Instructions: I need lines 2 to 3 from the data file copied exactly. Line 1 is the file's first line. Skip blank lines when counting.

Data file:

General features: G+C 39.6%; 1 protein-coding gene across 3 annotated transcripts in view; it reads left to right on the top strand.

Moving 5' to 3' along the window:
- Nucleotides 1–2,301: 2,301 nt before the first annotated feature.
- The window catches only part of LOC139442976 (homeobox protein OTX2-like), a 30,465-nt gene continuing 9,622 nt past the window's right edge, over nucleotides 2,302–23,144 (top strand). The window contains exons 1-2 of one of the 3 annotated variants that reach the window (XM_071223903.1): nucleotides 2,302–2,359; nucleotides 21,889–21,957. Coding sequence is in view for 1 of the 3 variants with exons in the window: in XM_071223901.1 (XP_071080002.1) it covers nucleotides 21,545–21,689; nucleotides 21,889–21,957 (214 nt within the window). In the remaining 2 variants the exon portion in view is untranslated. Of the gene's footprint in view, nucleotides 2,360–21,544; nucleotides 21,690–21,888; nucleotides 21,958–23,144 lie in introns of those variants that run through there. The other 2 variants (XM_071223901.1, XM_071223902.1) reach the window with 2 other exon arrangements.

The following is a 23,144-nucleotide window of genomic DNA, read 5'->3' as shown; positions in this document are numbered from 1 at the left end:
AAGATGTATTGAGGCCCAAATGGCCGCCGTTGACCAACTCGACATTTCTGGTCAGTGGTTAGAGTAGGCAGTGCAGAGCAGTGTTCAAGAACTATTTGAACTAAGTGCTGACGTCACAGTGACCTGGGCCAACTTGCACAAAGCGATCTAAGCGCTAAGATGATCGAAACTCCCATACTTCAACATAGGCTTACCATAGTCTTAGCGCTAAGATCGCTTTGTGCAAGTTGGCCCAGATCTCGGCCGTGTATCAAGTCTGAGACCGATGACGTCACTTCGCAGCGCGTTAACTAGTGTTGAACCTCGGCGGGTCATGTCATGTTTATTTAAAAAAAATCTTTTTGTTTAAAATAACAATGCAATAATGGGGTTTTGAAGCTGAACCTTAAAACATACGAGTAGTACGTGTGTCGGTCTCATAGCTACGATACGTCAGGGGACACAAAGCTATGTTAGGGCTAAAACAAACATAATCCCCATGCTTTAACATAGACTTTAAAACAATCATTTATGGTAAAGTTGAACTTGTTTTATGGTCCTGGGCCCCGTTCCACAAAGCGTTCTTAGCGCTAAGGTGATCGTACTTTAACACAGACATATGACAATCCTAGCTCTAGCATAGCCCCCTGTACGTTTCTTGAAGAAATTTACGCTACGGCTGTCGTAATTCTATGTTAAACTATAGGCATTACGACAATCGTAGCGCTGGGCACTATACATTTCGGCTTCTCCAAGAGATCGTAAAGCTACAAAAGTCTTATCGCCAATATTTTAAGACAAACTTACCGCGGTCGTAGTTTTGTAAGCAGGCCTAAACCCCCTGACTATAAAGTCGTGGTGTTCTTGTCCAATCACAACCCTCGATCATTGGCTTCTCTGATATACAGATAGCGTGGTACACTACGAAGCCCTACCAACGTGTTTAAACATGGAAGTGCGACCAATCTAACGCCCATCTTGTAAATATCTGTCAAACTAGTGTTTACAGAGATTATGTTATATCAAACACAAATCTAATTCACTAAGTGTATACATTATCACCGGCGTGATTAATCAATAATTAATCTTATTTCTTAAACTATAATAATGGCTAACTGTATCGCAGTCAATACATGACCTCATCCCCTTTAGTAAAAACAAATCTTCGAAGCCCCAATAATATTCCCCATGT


Moving 5' to 3' along the window:
- Nucleotides 1–2,301: 2,301 nt before the first annotated feature.